Writer Wednesday | “The wine will flow red. The music will play loud. And we’ll put this mess behind us.”

If you’ve managed to avoid spoilers for Game of Thrones S3 and the first three books of A Song of Ice and Fire (ASOIAF), then you must teach me your ways. If you want to continue avoiding spoilers for the show/books, I suggest not reading this post. Seriously, though, teach me your ways before you go.

After the third season of Game of Thrones, many viewers were morose, shocked, or just downright pissed.


Oh, and this was before GreyRobb’s debut, one of the more graphic elements following the Red Wedding.


I bet George R. R. Martin (GRRM) has the best parties.

The Young Wolf suffered the same fate as some of our other favorite male characters:

His father, Ned Stark

Renly Baratheon

Renly Baratheon

Khal Drogo

Sorry, I couldn't resist. Oh, Viserys.

Sorry, I couldn’t resist. Oh, Viserys Targaryen.

What was it about the Red Wedding that made it such an emotional event? From a reader’s perspective, the fact that it was experienced through Cat’s eyes (up until her death) made it poignant and heartbreaking: there was this sense of chaos and utter helplessness. Robb was Stark justice made corporeal. When Cat dies, she dies thinking her only living son was betrayed and murdered. GRRM excels at “show, don’t tell” – Robb never gets a POV chapter in any of the books, so we only know his character in relation to others. The relationship we see most often is mother to son. That connection deepens throughout the series as Cat begins to see Robb not just as Ned Stark’s son, but also as Ned Stark’s legacy. Robb also represents Cat’s strongest living tie to her husband, a man we know she truly loved. When Robb and Cat die at the Red Wedding, Cat still believes Bran and Rickon were killed in Winterfell; she doesn’t know where Arya is (alas, she’s right outside the gates). The Red Wedding is a brilliant piece of writing, and it’s a game-changer in A Storm of Swords. Loss or gain, it affects every character in some way because it shifts the balance of power – politically, emotionally, socially, and spiritually.

Reading GRRM’s ASOIAF series has taught me a few things about writing, and the Red Wedding represents each of these elements.

  1. Death is essential. Keep in mind, of course, that this doesn’t always mean physical death (though the very small sampling above should indicate that physical death happens frequently in ASOIAF). You can also have professional death (“my career depends on this!”) and psychological death (“without X, I’m just not me!”). These sentiments are echoed in James Scott Bell’s advice, “you must put death on the line so fear can be felt throughout. Fear is a continuum—it can be simple worry or outright terror. You can put it everywhere. And you should.” If you didn’t know before, you definitely know it now: anyone can die.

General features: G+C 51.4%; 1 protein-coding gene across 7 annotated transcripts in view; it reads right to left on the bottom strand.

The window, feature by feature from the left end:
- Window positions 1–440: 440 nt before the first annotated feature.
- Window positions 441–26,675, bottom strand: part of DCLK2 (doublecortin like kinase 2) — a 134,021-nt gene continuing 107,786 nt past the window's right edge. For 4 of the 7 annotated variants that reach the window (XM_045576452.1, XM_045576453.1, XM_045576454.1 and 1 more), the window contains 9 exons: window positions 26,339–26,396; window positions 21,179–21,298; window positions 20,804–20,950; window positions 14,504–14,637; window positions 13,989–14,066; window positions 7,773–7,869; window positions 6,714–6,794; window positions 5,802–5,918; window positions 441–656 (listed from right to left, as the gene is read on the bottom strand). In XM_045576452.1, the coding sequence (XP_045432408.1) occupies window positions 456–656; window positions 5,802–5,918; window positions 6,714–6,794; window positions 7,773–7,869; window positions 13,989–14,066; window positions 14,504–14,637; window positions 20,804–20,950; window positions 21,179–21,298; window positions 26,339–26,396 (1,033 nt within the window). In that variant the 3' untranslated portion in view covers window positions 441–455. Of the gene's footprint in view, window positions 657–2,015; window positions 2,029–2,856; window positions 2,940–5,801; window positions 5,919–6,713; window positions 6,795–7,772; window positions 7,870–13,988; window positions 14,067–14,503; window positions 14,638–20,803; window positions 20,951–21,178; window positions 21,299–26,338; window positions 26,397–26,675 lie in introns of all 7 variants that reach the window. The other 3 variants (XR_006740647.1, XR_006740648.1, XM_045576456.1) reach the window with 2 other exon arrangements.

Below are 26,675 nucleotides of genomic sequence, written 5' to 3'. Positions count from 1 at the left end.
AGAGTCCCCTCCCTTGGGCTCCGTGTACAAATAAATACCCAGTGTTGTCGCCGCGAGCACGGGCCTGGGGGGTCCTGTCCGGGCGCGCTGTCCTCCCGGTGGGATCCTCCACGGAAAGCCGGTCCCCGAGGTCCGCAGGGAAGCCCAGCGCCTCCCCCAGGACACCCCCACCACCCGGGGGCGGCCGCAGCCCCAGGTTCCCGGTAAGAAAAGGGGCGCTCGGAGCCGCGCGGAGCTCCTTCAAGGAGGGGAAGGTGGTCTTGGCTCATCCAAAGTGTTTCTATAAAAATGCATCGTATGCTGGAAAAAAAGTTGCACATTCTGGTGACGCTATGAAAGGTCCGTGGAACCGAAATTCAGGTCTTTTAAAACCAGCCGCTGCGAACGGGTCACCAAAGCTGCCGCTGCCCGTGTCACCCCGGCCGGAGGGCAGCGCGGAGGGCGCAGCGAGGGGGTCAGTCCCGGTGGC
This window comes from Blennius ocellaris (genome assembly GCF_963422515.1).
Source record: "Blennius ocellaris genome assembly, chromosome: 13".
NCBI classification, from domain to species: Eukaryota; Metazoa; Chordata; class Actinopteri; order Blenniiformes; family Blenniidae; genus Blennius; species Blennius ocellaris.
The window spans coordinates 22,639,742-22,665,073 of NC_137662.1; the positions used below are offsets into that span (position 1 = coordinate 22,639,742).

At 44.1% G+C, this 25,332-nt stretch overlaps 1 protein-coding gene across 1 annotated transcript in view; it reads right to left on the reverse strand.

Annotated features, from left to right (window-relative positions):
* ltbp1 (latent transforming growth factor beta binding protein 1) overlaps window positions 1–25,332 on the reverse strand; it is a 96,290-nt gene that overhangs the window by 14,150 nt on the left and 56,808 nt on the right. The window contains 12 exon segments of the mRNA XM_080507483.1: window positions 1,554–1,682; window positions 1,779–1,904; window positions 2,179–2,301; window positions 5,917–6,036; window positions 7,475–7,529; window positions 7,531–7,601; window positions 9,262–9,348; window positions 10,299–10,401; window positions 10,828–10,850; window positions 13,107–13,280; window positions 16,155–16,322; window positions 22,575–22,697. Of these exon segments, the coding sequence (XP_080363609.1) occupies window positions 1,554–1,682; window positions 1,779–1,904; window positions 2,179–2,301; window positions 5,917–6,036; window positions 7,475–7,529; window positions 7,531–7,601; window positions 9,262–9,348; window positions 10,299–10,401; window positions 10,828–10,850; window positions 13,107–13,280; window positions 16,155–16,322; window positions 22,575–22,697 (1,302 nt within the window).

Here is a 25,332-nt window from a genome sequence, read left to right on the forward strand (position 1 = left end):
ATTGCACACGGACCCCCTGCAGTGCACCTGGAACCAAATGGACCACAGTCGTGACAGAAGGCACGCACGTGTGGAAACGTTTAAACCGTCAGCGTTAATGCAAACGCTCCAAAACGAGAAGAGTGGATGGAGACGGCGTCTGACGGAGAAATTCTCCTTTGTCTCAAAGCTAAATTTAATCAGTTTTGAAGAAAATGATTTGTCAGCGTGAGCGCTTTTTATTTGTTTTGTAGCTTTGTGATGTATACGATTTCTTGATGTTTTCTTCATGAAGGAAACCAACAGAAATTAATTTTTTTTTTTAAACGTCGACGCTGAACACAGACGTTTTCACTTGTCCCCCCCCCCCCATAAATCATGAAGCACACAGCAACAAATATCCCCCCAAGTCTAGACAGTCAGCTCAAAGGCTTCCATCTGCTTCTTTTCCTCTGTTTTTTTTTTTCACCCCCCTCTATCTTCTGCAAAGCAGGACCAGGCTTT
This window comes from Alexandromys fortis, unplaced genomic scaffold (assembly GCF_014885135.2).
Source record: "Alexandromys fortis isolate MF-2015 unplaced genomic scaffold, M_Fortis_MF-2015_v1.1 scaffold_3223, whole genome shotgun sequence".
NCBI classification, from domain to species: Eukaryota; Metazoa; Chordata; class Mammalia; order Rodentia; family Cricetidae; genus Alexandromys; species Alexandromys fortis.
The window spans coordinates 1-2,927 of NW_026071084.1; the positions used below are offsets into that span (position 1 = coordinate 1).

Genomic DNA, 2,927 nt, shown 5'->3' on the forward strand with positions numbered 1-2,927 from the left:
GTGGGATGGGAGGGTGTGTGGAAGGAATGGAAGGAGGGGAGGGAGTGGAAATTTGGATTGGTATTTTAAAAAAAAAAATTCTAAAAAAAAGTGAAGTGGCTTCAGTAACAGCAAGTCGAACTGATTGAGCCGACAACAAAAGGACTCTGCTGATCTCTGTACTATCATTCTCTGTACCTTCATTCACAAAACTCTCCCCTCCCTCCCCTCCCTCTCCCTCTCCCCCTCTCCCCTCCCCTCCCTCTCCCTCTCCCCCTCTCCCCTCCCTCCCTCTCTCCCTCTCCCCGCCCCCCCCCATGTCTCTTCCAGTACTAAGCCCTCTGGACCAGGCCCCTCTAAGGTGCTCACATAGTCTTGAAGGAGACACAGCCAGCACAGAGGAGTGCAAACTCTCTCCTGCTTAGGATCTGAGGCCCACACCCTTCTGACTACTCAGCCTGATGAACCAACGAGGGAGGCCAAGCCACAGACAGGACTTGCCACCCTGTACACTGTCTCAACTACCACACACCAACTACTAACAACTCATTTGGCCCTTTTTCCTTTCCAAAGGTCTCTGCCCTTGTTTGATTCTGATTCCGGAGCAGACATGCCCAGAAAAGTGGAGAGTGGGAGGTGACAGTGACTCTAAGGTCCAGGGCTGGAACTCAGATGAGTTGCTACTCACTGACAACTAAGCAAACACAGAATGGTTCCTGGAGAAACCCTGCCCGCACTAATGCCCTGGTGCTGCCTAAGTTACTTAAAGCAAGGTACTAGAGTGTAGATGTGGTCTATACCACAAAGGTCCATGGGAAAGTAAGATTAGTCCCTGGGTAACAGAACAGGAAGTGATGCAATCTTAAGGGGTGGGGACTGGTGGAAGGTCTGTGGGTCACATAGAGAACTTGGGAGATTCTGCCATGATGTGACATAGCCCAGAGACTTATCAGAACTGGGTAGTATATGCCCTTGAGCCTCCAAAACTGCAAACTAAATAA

2. …however, death is not for shock value. GRRM is the master of meaningful deaths. The Red Wedding is brutal, but Robb and Cat’s deaths add new layers to some of the revenge/loyalty themes. It also creates massive shifts in the balance of power for other key players in Westerosi politics, like the Lannisters and the Boltons. Whether it’s physical, professional, or psychological, death should add depth to the work in some way, not just make the reader’s jaw drop.
  3. Build conflict. Take away what your characters love, need, or value most. GRRM does this in meaningful ways, often blending internal conflict and external pressure. Life is full of hard choices. What happens when your characters have to choose between two things they love most? One of the key events (if not the key event, political and military strategy be damned!) instigating the Red Wedding is Robb Stark’s honor. Will he keep his promise to marry a Frey daughter or will he marry Jeyne Westerling? Robb, erm, took Jeyne’s maidenhood. He either insults her and her family or he insults the Freys. Robb chooses Jeyne; the Freys betray the Starks (and bannermen) at the Red Wedding.
  4. Don’t fear cowardice. When conflict comes, there are those who stand up to challenges and meet them head-on. There are also those who opt for the easy way out – sometimes after plenty of deliberation and internal struggle, sometimes with minimal resistance. Cowardly can be complex, and it can also come from surprising characters. There’s a bit of debate as to whether one of the planners of the Red Wedding (ha), Tywin Lannister, took the “cowardly” out by scheming to slaughter the Starks & Co. Robb proved himself to be an adept military commander, and the Red Wedding was Tywin’s nuclear option to preventing a Lannister/Stark battle.
  5. Tropes can work in your favor. Our Young Wolf is also a Young Conqueror. He’s set up to avenge his father (Joffrey, you idiot). Like his father, Robb is betrayed and beheaded. Hey, it’s not a cliché if you change the narrative…

Next week: A sort-of companion piece that explores tropes in genre fiction through an ASOIAF fan favorite and an ASOIAF oft-unappreciated personal favorite.

What books taught you more about your own writing?

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